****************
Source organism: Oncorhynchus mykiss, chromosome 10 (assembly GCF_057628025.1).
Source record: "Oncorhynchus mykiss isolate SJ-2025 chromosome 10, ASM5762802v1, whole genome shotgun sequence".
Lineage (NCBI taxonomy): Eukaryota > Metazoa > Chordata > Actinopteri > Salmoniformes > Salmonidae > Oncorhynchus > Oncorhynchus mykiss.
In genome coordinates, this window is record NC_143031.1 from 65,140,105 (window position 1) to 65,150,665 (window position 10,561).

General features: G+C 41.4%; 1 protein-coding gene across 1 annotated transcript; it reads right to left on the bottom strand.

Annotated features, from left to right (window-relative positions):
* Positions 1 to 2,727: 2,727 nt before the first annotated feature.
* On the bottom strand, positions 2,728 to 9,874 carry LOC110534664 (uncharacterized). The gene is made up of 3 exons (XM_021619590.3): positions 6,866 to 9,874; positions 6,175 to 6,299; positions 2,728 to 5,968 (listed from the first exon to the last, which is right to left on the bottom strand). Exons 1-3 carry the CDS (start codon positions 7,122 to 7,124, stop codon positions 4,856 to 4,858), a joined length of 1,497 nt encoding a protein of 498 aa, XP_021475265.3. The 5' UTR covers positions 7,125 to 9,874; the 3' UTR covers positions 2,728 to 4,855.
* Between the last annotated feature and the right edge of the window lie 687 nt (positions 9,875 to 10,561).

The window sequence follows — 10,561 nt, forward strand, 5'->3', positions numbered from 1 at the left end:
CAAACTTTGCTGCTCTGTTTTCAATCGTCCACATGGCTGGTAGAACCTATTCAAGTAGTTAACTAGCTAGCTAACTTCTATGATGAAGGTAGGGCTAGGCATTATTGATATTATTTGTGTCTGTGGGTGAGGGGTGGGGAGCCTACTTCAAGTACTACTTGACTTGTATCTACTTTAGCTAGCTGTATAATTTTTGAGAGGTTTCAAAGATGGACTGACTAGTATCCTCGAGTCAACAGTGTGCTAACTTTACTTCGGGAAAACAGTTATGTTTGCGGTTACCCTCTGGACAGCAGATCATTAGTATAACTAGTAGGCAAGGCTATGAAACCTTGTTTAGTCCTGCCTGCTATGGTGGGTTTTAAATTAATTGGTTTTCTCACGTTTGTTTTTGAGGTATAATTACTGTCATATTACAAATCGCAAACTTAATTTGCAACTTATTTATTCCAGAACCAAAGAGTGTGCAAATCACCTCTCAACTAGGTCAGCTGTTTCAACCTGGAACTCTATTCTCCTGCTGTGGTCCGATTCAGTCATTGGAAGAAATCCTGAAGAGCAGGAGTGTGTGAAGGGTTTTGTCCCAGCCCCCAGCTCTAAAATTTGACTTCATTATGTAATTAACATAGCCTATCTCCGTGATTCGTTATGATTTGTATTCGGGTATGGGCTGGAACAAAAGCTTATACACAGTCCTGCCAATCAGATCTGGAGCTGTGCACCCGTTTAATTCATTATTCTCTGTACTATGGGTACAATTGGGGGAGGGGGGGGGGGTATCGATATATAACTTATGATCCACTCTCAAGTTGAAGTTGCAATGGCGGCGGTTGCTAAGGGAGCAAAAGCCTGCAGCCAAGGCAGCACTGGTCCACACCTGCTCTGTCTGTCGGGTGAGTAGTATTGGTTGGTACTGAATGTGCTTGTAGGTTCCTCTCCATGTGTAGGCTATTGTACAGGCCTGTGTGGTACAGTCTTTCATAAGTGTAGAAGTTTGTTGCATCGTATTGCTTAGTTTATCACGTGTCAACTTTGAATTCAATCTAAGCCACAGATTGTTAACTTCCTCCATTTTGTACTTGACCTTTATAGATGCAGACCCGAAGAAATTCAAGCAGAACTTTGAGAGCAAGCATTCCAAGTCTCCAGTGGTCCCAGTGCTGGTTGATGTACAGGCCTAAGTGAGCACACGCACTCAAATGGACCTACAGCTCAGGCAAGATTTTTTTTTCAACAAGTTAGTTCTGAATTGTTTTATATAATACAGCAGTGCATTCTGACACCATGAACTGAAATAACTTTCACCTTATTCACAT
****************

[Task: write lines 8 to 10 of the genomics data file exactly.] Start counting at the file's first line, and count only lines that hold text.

* On the bottom strand, positions 2,728 to 9,874 carry LOC110534664 (uncharacterized). The gene is made up of 3 exons (XM_021619590.3): positions 6,866 to 9,874; positions 6,175 to 6,299; positions 2,728 to 5,968 (listed from the first exon to the last, which is right to left on the bottom strand). Exons 1-3 carry the CDS (start codon positions 7,122 to 7,124, stop codon positions 4,856 to 4,858), a joined length of 1,497 nt encoding a protein of 498 aa, XP_021475265.3. The 5' UTR covers positions 7,125 to 9,874; the 3' UTR covers positions 2,728 to 4,855.
* Between the last annotated feature and the right edge of the window lie 687 nt (positions 9,875 to 10,561).

The window sequence follows — 10,561 nt, forward strand, 5'->3', positions numbered from 1 at the left end: